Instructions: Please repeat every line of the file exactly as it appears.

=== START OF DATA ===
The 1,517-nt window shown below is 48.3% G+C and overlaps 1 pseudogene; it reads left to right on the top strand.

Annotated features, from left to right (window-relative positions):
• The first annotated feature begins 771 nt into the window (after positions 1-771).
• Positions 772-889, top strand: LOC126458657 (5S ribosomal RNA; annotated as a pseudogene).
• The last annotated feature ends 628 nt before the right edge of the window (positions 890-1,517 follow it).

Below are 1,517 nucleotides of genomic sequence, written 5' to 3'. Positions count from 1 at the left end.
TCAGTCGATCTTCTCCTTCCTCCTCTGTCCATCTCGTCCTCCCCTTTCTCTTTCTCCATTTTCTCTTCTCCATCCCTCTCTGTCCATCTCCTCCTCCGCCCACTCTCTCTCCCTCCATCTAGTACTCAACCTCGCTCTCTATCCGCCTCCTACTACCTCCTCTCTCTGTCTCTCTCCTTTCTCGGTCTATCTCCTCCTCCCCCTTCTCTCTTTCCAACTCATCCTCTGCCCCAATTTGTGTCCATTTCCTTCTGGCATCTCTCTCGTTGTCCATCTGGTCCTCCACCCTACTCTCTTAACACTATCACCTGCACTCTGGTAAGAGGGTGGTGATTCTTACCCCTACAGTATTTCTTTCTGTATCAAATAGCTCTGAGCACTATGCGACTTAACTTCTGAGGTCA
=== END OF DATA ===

The 1,517-nt window shown below is 48.3% G+C and overlaps 1 pseudogene; it reads left to right on the top strand.

Annotated features, from left to right (window-relative positions):
• The first annotated feature begins 771 nt into the window (after positions 1-771).
• Positions 772-889, top strand: LOC126458657 (5S ribosomal RNA; annotated as a pseudogene).
• The last annotated feature ends 628 nt before the right edge of the window (positions 890-1,517 follow it).

Below are 1,517 nucleotides of genomic sequence, written 5' to 3'. Positions count from 1 at the left end.
TCAGTCGATCTTCTCCTTCCTCCTCTGTCCATCTCGTCCTCCCCTTTCTCTTTCTCCATTTTCTCTTCTCCATCCCTCTCTGTCCATCTCCTCCTCCGCCCACTCTCTCTCCCTCCATCTAGTACTCAACCTCGCTCTCTATCCGCCTCCTACTACCTCCTCTCTCTGTCTCTCTCCTTTCTCGGTCTATCTCCTCCTCCCCCTTCTCTCTTTCCAACTCATCCTCTGCCCCAATTTGTGTCCATTTCCTTCTGGCATCTCTCTCGTTGTCCATCTGGTCCTCCACCCTACTCTCTTAACACTATCACCTGCACTCTGGTAAGAGGGTGGTGATTCTTACCCCTACAGTATTTCTTTCTGTATCAAATAGCTCTGAGCACTATGCGACTTAACTTCTGAGGTCA